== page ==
The first time Amitha cooked a meal to feed her family of six was the day the Saint made the mistake of eating too many Dairy Milk bars. The Saint laid on the hospital bed like a vegetable and the five remaining Marus stared at him for hours and hours, never blinking, waiting for him to wake up and ask for a Coke. The only Maru that could bring herself to blink was Amitha, who didn’t see the point in staring at the vegetable forever. Instead, as she would soon do every day, she went home to cook. She warmed the onions until they turned translucent and caressed the spinach until it wilted and smoothed the folds from the atta until it ballooned. When the rest of the Maru s found themselves sitting at the dining table, their eyes still staring at the vegetable, they also found Amitha’s food. After a few bites, they closed their eyes to blink. After a few more, they asked for seconds. At the end of that meal, they helped Amitha purge the house of all the Dairy Milk bars and all the Coke bottles.

For every meal following the first one, Amitha’s food would continue to affect her family. Steaming strawberry oatmeal would erase fatigue. Diamond patterned plain lolis with thick yogurt would bring deep slumber. Salty green fish curry would end arguments while sweet coconut chicken curry inspired debate. The only time anyone in Amitha’s family ever came close to harnessing her gift was when Anisha made pizza on the first Mahar family movie night.

Anisha, after spending days preparing, reading about the most minute details of yeast baking, and finding the perfect foolproof recipe, was going to cook a meal for her family. Amitha, already in the kitchen, asked Anisha what she should make for dinner. “Nothing,” Anisha cut her off. “I’m cooking.”

In that kitchen, Anisha Mahar stood alone, just as Amitha Maru had the first time she cooked a meal for her family. Consulting her recipe, Anisha flicked a switch and flour, salt, yeast, and olive oil combined to form a pliable pizza dough. All she could think of was how her family would react to tasting a bite of her pizza. Would they all complain about their long weeks at work? Recall their most nostalgic memories? Organize the office files alphabetically? Lost in daydreams of infinite future successes, she ticked steps one through twenty-nine off her recipe and set the dough by itself on the countertop in a glass bowl. She left the kitchen in too much of a hurry to hear the yeast awaken. However, Amitha, sitting in the tearoom, did hear that sharp inhale. Sensing that her daughter would need her help soon, she waited.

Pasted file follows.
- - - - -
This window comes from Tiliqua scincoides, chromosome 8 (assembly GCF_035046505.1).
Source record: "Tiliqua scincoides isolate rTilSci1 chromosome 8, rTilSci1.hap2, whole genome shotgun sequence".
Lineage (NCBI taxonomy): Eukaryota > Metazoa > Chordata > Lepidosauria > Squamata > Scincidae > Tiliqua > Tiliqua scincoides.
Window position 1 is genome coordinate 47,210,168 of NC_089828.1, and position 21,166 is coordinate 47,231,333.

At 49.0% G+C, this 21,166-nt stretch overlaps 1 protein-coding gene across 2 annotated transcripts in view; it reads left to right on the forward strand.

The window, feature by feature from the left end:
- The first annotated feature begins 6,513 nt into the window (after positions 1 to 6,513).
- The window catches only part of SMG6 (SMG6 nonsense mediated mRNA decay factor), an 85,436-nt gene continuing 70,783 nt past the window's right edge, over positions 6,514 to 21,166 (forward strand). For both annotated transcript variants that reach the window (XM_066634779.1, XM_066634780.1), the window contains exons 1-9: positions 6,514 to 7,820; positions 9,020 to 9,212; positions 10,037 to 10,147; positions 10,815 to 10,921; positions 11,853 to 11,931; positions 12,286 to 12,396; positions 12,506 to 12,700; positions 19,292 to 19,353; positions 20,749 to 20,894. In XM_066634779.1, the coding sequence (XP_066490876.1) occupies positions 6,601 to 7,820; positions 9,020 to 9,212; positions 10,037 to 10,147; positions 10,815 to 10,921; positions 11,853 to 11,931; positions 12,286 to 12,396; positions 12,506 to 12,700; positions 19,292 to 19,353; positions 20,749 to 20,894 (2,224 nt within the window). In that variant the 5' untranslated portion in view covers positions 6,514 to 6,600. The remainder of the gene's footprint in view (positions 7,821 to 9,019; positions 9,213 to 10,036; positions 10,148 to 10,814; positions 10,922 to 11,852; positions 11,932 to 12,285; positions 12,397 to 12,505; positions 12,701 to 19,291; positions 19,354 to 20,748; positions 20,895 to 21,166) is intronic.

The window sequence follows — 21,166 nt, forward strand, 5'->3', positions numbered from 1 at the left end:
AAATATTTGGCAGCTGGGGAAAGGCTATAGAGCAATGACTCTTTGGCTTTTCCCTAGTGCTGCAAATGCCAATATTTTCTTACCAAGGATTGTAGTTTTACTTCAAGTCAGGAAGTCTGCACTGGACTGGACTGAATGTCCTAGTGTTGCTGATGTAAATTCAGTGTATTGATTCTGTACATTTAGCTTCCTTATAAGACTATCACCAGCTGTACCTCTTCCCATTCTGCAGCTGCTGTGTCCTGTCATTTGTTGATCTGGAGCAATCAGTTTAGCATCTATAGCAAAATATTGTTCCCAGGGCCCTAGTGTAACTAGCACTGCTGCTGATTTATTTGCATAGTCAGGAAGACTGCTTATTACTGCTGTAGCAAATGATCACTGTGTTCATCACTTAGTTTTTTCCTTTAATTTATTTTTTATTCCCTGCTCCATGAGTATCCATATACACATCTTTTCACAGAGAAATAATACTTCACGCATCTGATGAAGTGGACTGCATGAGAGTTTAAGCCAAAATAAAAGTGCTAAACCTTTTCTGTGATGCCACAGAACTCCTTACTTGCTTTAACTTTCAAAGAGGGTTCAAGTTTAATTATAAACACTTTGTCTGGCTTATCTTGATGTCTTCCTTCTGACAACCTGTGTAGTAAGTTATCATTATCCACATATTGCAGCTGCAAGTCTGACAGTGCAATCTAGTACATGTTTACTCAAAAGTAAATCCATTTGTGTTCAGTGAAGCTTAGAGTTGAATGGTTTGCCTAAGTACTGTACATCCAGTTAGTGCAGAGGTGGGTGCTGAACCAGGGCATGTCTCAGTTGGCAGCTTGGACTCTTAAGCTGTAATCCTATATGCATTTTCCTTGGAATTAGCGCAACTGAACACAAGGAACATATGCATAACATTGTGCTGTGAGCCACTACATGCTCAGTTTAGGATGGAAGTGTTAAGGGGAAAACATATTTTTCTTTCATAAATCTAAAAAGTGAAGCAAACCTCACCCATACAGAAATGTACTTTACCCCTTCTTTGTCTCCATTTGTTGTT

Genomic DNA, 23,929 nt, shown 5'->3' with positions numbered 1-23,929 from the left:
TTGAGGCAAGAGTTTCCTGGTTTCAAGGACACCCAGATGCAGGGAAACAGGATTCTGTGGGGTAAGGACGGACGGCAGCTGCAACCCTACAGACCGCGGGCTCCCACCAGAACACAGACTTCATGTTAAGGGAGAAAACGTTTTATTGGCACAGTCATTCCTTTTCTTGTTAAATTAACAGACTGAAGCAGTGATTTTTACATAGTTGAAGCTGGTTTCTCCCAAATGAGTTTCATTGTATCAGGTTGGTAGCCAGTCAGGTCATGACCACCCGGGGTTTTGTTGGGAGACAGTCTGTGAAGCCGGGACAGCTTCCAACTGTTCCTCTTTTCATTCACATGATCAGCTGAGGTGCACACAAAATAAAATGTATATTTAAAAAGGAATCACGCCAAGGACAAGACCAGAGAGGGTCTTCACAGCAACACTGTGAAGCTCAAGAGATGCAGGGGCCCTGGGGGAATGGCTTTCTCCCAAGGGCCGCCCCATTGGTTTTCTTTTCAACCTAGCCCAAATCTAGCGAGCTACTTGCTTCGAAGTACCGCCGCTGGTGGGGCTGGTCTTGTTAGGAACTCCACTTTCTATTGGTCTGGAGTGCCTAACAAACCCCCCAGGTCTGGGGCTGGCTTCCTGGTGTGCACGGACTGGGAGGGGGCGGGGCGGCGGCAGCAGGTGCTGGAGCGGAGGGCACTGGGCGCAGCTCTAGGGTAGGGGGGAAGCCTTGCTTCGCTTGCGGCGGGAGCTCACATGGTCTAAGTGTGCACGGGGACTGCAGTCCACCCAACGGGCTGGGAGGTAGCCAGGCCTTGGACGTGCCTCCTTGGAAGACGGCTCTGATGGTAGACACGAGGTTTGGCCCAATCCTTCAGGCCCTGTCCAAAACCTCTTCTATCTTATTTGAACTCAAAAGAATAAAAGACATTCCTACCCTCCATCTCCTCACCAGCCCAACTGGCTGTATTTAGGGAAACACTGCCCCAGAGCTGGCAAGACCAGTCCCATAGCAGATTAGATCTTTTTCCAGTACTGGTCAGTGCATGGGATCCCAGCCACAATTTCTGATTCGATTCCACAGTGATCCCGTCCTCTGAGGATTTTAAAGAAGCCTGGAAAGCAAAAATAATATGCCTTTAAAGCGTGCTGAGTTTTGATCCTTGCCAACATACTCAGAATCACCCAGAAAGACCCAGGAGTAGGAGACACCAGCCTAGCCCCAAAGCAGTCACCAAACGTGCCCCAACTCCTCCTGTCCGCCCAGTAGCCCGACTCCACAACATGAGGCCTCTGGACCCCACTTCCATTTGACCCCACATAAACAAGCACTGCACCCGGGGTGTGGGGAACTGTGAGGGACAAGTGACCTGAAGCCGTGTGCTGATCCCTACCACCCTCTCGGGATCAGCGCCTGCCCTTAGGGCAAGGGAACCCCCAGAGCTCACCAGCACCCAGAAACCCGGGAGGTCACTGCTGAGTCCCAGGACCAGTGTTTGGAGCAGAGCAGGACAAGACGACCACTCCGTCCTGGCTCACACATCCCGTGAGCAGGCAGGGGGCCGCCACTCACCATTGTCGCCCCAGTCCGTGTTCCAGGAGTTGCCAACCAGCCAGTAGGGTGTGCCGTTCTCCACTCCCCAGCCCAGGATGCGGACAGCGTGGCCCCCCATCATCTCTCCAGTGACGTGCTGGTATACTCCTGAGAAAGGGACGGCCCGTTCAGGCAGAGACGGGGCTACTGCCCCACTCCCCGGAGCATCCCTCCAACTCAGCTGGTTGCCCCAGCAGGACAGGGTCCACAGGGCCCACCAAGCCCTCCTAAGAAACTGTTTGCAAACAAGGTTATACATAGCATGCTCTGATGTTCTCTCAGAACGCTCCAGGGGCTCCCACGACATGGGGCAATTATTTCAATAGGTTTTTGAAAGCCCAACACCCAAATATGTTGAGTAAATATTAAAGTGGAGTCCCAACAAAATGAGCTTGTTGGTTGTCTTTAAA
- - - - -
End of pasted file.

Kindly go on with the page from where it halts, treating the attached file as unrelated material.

The wrinkled ball of dough gasped for air, rose higher and higher, struggled against its smooth glass confines. With a mighty crack, the glass shattered, coating the floor with shards as fine as sand—and the dough wasn’t done yet. It continued rising, and with that increased size came increased impatience. Bored with the granite counter whose length it now spanned, the engorged mass slid off, landing on the varnished hardwood floor with a slap. It slowly crossed the threshold of the kitchen, turned right at the breakfast table, climbed up the stairs, not caring that pieces of itself remained stuck to the carpeting, not caring that it left a faint sheen of olive oil on the walls, and squeezed through the gap between the floor and the door to Anisha’s bedroom. A wheezing escaped it at the effort, the same wheezing that had escaped the Saint after his fifth Dairy Milk bar.